Turkey’s central bank left its benchmark interest rate unchanged on Thursday, as expected, easing investor concerns over an early loosening after inflation eased from a 15-year peak due to a stronger lira and government measures, Reuters reported.
The one-week repo rate remained at 24 percent, up 11.25 percentage points since the start of this year to underpin the currency, which at one point lost almost half of its value against the US dollar, and counter soaring inflation.
“The committee has decided to maintain the tight monetary policy stance until inflation outlook displays a significant improvement,” the central bank’s monetary policy committee said in a statement.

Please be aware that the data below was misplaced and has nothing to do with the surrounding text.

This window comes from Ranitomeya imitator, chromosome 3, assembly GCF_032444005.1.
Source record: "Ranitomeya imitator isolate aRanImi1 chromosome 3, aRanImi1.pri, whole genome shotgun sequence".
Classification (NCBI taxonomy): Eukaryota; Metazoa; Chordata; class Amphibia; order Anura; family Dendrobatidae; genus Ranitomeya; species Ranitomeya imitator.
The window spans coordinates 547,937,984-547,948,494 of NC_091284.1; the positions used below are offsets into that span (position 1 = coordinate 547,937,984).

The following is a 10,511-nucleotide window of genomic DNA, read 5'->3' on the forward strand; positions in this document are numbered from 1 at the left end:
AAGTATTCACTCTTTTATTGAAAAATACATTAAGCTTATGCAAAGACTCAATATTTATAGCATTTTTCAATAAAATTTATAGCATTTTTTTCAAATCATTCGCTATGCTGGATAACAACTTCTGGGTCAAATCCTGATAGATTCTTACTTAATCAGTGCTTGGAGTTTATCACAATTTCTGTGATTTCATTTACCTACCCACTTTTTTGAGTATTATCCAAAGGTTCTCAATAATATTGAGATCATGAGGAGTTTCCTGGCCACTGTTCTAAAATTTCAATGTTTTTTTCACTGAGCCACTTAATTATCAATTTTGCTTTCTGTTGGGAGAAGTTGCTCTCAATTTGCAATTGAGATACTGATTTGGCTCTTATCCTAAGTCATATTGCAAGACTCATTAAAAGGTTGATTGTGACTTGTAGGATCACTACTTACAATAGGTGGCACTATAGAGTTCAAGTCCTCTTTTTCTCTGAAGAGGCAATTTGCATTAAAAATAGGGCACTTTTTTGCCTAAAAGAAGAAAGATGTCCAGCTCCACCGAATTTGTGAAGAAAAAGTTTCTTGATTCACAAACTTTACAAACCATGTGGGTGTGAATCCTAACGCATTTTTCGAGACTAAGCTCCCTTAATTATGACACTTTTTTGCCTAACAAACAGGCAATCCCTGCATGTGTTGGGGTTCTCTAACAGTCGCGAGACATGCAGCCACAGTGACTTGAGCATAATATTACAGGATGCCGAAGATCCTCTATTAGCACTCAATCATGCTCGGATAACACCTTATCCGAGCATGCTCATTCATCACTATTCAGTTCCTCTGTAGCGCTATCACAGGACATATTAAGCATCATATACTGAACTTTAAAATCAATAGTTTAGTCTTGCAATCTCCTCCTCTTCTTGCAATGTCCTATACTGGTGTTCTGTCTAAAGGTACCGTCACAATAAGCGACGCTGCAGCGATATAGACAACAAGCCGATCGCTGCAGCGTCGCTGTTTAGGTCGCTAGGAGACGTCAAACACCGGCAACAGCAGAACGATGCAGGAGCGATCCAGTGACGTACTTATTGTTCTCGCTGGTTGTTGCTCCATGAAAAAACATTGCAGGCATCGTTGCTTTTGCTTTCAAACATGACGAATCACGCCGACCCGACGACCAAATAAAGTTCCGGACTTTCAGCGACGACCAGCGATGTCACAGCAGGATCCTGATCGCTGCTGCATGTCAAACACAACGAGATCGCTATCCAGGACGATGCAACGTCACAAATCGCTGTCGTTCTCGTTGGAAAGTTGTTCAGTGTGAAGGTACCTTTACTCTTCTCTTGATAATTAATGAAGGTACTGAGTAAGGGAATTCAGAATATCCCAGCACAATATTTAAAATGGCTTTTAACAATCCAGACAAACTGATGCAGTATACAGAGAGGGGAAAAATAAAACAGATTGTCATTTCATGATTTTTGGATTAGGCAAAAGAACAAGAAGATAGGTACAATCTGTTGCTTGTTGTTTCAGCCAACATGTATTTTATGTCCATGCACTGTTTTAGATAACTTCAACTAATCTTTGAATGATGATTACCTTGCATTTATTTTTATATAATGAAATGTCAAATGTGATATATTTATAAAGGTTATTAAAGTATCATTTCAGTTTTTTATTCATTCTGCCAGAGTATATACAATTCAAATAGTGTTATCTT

In previous statements it said it would maintain the tight stance “decisively,” but the word was absent this time.
A lira currency crisis was sparked this year by concerns about the central bank’s independence prompted by pressure from President Recep Tayyip Erdoğan to ease borrowing costs and a diplomatic rift with the United States.
Erdoğan, a self-described “enemy” of interest rates, wants to see cheaper credit flowing to companies to boost economic activity, which lost momentum in the third quarter.
Erdoğan’s calls for lower rates have battered confidence in the central bank’s ability to adequately rein in double-digit inflation, which hit a 15-year high of more than 25 percent in October, way off the official target of 5 percent.
Annual inflation eased in November on the back of tax cuts, discounted products and a stronger lira. That prompted fears among investors over an early loosening of monetary policy.